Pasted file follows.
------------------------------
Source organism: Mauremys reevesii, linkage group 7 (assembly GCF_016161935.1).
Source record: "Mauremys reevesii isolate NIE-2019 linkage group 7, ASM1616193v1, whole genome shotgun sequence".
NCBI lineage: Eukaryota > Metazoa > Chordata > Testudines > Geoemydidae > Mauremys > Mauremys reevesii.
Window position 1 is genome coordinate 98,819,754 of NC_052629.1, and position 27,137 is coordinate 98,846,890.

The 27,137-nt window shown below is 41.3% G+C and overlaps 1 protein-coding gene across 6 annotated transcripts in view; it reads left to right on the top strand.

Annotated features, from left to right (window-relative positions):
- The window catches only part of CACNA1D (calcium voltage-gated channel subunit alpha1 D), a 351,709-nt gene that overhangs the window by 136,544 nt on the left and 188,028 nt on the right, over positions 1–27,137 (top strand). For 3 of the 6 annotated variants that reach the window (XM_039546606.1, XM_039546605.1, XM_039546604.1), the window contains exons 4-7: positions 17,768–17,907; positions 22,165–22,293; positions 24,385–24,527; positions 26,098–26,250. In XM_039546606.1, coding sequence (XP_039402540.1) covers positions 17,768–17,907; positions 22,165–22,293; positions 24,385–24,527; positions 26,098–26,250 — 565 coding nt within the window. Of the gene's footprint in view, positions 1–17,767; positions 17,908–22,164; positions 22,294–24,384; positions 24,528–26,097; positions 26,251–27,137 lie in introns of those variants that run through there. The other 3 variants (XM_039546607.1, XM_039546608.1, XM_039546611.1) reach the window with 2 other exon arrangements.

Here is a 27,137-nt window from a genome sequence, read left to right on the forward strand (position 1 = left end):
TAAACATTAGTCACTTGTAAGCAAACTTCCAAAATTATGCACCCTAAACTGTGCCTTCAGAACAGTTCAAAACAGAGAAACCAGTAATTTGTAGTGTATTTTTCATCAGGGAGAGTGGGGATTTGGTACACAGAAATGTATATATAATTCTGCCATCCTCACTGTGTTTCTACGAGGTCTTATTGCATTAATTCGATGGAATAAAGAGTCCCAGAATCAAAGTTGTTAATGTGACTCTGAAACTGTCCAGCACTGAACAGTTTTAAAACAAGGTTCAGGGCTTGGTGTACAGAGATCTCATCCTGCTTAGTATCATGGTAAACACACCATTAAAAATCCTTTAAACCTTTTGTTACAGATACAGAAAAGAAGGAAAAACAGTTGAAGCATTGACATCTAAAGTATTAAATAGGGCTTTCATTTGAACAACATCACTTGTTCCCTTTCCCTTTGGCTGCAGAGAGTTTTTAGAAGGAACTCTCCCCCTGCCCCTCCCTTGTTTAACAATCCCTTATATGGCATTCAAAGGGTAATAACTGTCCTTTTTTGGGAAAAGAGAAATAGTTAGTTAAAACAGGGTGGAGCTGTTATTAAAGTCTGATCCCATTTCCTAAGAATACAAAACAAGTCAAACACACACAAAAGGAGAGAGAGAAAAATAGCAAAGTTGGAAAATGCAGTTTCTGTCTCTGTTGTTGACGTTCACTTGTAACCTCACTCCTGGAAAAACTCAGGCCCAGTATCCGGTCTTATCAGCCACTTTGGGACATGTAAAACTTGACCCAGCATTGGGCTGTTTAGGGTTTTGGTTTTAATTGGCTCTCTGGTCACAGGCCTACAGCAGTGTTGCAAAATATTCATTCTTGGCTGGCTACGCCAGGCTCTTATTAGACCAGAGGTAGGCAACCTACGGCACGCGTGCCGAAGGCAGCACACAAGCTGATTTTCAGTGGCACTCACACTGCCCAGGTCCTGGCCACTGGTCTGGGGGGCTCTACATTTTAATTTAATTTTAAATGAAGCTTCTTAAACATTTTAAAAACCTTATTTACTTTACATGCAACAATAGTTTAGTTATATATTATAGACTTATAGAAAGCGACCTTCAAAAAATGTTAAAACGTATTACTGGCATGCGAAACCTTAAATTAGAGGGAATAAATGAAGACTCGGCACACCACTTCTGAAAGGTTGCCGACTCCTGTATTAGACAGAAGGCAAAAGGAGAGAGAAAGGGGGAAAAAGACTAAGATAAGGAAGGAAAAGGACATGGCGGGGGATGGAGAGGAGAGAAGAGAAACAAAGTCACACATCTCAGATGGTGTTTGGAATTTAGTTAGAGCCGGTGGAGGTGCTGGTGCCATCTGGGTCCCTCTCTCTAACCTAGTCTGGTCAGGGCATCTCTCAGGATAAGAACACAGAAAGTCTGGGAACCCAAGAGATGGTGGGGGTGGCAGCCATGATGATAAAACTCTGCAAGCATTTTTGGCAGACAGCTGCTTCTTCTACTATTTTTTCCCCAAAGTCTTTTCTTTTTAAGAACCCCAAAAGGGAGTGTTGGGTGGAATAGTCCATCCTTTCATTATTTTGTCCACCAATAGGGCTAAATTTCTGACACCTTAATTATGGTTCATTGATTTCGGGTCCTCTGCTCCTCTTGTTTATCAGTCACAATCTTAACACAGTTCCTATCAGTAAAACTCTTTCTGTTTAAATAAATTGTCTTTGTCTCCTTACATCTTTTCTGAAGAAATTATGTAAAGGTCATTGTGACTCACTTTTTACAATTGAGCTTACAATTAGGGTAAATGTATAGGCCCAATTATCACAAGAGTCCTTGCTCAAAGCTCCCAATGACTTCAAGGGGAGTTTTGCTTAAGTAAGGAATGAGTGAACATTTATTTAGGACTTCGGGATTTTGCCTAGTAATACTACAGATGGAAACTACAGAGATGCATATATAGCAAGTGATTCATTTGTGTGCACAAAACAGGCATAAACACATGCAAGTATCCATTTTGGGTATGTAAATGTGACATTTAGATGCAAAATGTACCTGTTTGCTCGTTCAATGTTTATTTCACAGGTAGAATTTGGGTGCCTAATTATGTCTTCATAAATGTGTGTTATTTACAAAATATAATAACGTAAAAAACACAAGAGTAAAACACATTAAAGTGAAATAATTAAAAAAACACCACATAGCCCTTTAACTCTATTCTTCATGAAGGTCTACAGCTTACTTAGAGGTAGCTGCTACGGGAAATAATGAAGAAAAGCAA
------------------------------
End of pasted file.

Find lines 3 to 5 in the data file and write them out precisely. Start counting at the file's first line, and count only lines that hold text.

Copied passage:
NCBI lineage: Eukaryota > Metazoa > Chordata > Testudines > Geoemydidae > Mauremys > Mauremys reevesii.
Window position 1 is genome coordinate 98,819,754 of NC_052629.1, and position 27,137 is coordinate 98,846,890.

The 27,137-nt window shown below is 41.3% G+C and overlaps 1 protein-coding gene across 6 annotated transcripts in view; it reads left to right on the top strand.